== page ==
By Ernesto Gonzalez
The crowd gathers around the two warriors. The competitors relax their arms and get comfortable before the fight. As soon as the announcer says fight , the two warriors unleash a flurry of punches, kicks, uppercuts and dive kicks. Only one of them comes out on top and the other hangs his head in shame as the next opponent puts his quarters into the machine. Another match in Super Street Fighter 4 Arcade Edition begins at Family Fun Arcade, located in Granda Hills on Devonshire Street and Balboa Boulevard.
Before the Internet, arcades were the place to go for people to prove their skills against others in videogames. As home consoles started to out pace arcade machines and the Internet got faster, arcades began to decline and get shutdown. They have disappeared from most places, except for Los Angeles where arcades like Family Fun have continued to thrive, because of the many fighting game fans.
Walking into Family Fun Arcade is like going back to the early 90’s during the height of “Street Fighter 2”, “Mortal Kombat”, and other fighting games. The small dark room is lit up by the screens of the many machines lining the walls and split the tiny room in two. The abundance of the various Street Fighter machines show the lineage of both fighting games and the fighting game scene in Los Angeles. The arcade is rounded out by racing, puzzle, shooting and music games and an air hockey table.
The arcade is open all week, but one of the main attractions are the various tournaments held on weekends. People will come from all over to compete.
“People get really passionate about the games,” said Dae Lee, 23.
Lee works behind the counter at Family Fun, serving sodas and other snacks while watching the competitions unfolding in front of him. Lee started playing fighting games in 2003 with Super Street Fighter 2 Turbo. He would just play for fun with his brother, but he kept wanting to improve thier game.
John Dangerous, 31, said he started playing “Street Fighter 2″ at a pizza parlor as a boy. From then on he started going to different arcades and eventually flew to Japan and play at their arcades as well.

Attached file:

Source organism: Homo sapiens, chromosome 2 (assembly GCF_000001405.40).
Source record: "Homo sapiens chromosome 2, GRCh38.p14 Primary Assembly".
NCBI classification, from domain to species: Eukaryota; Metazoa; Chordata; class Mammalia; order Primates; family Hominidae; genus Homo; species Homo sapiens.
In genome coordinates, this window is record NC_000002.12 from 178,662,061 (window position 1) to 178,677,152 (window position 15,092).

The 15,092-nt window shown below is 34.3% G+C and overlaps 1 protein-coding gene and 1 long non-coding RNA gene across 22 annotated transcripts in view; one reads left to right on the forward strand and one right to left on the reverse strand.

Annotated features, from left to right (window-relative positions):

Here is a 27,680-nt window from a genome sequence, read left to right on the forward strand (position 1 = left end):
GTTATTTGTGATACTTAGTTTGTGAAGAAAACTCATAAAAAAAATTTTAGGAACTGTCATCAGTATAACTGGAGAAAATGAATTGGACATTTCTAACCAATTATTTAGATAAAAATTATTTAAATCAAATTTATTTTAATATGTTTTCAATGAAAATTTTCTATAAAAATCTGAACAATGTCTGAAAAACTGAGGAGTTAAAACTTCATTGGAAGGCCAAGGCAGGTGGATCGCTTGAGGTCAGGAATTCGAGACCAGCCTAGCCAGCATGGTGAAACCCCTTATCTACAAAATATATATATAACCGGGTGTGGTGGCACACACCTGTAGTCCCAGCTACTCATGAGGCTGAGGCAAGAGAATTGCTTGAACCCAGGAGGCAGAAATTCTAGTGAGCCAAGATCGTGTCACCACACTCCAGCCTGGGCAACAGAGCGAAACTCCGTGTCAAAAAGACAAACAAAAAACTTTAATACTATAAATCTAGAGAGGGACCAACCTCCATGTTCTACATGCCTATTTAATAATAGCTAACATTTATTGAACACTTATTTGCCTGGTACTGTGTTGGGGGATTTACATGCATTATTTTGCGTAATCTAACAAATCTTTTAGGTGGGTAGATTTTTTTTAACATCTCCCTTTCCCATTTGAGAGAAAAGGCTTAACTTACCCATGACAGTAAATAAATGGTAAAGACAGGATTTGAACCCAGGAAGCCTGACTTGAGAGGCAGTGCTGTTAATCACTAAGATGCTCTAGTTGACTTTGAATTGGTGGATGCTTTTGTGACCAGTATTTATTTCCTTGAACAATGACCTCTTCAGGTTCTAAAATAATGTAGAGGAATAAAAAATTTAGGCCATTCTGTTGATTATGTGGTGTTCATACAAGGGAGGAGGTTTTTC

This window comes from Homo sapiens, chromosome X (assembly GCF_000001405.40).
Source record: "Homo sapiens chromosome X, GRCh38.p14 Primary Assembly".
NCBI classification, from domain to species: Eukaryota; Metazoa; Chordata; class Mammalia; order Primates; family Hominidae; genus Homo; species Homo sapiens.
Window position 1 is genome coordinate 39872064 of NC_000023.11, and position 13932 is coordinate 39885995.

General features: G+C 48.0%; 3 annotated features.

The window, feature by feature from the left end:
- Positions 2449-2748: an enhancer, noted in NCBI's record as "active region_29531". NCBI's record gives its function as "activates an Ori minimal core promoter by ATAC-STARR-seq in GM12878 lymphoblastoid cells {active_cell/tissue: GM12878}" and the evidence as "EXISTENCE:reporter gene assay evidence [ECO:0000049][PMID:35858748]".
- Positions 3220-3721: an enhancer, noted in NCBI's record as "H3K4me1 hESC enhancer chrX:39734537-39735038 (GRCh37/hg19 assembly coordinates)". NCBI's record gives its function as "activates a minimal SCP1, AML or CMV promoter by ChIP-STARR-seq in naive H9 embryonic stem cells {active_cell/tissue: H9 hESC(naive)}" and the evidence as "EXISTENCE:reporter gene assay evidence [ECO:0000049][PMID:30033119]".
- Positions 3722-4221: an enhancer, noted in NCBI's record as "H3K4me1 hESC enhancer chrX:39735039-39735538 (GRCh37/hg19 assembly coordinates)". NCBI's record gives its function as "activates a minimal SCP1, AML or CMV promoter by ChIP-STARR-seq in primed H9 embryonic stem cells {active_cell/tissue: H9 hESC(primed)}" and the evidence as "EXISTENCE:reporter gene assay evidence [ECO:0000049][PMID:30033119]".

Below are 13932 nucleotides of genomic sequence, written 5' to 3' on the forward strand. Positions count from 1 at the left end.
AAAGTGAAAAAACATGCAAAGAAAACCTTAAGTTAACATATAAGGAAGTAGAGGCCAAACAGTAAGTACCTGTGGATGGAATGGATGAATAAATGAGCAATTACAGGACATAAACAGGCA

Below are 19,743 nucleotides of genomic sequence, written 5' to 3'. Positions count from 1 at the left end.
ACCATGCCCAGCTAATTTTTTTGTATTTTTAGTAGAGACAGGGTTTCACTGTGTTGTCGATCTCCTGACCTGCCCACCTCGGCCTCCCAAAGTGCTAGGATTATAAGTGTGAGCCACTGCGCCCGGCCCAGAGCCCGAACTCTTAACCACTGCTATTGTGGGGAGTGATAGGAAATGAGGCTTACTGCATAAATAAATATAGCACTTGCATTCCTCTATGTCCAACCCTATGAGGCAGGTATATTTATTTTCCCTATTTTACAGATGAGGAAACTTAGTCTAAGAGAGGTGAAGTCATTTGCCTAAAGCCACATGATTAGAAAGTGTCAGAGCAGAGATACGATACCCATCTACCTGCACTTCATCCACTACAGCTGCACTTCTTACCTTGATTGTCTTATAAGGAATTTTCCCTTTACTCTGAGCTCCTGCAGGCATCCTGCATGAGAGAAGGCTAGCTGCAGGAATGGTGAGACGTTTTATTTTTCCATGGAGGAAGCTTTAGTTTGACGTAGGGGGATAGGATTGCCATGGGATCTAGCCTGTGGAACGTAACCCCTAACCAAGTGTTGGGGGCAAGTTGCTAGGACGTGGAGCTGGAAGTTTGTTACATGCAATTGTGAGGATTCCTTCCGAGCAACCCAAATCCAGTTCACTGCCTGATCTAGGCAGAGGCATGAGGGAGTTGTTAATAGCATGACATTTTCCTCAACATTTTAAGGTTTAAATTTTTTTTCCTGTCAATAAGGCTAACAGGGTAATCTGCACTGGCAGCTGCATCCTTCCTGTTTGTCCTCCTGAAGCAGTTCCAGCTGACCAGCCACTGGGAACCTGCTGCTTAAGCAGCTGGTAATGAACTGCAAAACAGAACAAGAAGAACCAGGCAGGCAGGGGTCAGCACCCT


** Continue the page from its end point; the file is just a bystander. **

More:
“I flew to Japan because I knew a guy named KSK who owned an arcade called More Amusement,” said Dangerous. “We were staying at a friend’s house who had a dog that would shed all over the place and we couldn’t stand it, so I asked KSK if we could sleep at his arcade instead. We were really desperate. My friend really needed to get away from that dog, so we slept in the closet of the arcade.”
Some players at Family Fun drove at least an hour just to get there and compete at a recent tournament for “Super Street Fighter 4”. Kenneth “Hugo 101” Pope, 22, and Jose “DJ Vest” Dominguez had come all the way from Pico Rivera, but gas was not an issue for them, both players were sponsored by Inform Studios Sony.
“They basically pay expenses for us when we travel,” said Dominguez. “We just have to show up and play well.”
While no one has really made a career on just playing videogames, many players have been sponsored by various companies and are flown across the nation to play in large scale events. The competitive fighting game scene is still considered small,but more events are being streamed live online and video game companies like Arc Systems, Mad Catz, and Capcom are showing support for these tournaments. But it’s the arcades that still have the best communities according to some players
“I love the arcades because there is always something new to learn,” said Pope. “I learn something daily whenever I go. I have been playing (“Super Street Fighter 4″) and learning all the changes to my character Bison.”
Carlos Andrade, 18, was spending his summer in Los Angeles and is from Florida. He says that the fighting game scene in Florida is nowhere near as big as Los Angeles.
“There is so much competition and many pros here,” said Andrade. “ We have one pro player in Florida, Flashmetroid.”